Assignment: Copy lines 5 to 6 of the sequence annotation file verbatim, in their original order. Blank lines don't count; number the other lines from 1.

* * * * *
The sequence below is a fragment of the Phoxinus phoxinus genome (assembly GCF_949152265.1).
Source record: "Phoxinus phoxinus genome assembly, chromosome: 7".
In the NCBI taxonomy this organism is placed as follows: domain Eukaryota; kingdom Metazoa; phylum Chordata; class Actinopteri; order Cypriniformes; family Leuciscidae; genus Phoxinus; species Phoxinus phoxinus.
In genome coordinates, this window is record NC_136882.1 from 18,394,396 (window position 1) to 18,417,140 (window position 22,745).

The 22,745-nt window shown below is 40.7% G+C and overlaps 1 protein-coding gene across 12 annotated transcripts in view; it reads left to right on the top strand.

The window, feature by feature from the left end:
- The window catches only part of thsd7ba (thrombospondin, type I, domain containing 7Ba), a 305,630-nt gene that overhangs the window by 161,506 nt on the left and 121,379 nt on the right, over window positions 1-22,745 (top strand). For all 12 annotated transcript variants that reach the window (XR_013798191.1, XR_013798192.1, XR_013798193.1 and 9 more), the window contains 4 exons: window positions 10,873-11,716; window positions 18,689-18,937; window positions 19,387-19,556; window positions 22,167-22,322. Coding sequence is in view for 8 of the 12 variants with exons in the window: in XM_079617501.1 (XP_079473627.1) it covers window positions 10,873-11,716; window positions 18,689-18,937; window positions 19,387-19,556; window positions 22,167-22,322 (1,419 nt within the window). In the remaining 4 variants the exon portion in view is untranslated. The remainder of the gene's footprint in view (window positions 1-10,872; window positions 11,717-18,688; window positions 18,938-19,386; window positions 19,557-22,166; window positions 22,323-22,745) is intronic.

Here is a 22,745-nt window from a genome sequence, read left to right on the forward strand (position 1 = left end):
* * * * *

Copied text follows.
The 22,745-nt window shown below is 40.7% G+C and overlaps 1 protein-coding gene across 12 annotated transcripts in view; it reads left to right on the top strand.

The window, feature by feature from the left end: